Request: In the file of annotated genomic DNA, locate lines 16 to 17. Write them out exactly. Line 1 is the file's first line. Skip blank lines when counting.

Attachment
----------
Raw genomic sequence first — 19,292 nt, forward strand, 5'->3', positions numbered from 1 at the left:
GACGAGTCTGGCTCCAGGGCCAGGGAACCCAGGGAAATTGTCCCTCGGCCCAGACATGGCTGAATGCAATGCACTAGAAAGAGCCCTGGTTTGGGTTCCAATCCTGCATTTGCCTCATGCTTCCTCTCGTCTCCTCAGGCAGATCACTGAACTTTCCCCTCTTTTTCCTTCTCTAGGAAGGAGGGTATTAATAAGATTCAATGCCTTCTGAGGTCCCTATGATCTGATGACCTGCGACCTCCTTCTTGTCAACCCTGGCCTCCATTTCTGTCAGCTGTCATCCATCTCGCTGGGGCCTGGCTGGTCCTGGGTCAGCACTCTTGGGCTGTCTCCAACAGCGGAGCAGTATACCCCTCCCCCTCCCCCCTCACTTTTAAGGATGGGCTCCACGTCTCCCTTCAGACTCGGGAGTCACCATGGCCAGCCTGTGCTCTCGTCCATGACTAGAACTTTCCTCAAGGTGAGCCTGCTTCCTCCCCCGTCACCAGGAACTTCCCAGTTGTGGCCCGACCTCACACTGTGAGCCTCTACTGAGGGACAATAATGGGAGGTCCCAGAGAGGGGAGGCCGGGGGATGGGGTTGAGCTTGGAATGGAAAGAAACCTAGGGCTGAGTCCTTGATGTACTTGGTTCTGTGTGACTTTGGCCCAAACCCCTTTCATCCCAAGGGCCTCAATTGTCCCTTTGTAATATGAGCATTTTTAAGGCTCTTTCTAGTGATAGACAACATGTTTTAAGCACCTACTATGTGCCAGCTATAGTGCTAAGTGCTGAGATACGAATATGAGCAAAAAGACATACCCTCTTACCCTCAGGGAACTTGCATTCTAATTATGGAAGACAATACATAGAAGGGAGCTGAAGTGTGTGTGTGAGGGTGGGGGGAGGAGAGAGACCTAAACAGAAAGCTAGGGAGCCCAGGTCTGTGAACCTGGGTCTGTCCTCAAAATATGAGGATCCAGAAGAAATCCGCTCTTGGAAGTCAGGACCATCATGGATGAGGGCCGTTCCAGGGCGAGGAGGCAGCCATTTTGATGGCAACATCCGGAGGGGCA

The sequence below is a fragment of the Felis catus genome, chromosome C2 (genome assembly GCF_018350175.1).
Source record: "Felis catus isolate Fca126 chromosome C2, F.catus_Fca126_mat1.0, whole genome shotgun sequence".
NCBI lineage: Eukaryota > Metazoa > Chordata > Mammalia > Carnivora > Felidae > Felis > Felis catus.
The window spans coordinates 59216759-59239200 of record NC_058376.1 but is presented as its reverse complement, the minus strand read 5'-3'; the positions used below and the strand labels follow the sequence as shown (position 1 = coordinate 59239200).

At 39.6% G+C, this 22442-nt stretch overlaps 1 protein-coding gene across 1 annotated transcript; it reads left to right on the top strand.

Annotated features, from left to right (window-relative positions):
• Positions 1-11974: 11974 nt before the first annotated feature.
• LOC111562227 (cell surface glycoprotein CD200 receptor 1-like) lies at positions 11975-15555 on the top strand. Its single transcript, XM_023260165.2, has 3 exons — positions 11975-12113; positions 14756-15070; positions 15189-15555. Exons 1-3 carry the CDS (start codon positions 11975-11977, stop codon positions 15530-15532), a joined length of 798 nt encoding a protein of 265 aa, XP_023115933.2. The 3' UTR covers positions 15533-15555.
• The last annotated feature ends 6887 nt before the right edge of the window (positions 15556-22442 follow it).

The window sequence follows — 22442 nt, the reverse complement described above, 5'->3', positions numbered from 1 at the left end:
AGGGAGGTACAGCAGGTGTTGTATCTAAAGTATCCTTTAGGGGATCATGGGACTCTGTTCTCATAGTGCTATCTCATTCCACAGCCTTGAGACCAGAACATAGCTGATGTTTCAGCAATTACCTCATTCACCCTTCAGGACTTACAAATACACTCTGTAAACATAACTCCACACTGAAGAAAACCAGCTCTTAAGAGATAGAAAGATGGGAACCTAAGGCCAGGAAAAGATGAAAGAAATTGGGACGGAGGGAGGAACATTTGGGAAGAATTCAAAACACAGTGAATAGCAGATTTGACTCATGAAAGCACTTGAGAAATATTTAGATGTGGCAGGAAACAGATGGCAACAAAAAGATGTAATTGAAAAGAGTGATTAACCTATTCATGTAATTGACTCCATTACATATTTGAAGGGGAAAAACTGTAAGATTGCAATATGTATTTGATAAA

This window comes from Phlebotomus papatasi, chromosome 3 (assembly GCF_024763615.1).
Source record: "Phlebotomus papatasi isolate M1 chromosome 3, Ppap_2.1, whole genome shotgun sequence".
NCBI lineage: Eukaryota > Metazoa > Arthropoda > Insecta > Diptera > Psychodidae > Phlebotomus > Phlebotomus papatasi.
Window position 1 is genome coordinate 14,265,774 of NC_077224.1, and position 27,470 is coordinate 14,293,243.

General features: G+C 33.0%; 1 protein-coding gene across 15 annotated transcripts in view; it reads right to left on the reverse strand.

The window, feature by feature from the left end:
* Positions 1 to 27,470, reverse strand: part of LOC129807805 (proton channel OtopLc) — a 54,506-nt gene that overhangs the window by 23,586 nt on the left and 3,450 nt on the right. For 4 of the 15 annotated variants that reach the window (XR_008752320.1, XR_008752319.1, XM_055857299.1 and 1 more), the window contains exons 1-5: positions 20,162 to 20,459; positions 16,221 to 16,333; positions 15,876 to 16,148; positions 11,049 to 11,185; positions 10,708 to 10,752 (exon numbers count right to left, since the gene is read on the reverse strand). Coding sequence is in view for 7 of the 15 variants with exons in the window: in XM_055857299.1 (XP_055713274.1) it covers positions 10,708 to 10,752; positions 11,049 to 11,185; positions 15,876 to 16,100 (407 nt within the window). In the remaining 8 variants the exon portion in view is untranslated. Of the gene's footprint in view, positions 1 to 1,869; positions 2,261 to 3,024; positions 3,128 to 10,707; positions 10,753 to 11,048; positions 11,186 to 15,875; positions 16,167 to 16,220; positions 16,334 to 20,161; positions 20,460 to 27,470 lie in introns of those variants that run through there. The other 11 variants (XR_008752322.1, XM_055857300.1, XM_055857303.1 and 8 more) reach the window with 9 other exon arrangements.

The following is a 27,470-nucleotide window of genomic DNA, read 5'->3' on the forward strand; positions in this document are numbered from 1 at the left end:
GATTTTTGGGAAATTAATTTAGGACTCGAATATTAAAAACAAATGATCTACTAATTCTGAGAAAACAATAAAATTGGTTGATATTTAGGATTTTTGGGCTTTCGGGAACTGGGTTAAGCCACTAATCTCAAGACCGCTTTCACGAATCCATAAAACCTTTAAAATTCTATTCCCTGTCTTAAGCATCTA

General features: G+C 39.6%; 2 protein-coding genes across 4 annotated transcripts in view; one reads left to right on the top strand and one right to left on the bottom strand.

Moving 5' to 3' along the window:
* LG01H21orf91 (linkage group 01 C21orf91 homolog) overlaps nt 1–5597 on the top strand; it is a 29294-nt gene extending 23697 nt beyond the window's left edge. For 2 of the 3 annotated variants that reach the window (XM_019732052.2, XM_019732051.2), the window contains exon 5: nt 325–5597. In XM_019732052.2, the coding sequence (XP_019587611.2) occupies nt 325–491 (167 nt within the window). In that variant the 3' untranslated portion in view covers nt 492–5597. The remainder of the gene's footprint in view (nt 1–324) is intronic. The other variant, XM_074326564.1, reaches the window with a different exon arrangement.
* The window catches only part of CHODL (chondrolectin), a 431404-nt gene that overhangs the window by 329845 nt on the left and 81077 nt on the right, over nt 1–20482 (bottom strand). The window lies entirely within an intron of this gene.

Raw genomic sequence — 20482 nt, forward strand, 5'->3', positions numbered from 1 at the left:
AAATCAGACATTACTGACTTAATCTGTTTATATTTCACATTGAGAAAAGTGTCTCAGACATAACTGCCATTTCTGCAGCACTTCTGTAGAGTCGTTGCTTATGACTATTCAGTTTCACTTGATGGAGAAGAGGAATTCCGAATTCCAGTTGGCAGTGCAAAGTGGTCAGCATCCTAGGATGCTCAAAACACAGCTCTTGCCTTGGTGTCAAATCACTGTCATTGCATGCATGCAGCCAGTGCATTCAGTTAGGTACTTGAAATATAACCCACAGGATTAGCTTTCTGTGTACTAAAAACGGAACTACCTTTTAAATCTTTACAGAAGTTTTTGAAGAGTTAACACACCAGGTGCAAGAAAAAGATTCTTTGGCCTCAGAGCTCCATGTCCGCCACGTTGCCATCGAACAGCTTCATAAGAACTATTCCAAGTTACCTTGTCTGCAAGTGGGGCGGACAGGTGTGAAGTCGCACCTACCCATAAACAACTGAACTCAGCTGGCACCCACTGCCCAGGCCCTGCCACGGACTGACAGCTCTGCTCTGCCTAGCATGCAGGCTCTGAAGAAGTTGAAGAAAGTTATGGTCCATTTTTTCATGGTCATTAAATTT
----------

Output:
NCBI lineage: Eukaryota > Metazoa > Arthropoda > Insecta > Diptera > Psychodidae > Phlebotomus > Phlebotomus papatasi.
Window position 1 is genome coordinate 14,265,774 of NC_077224.1, and position 27,470 is coordinate 14,293,243.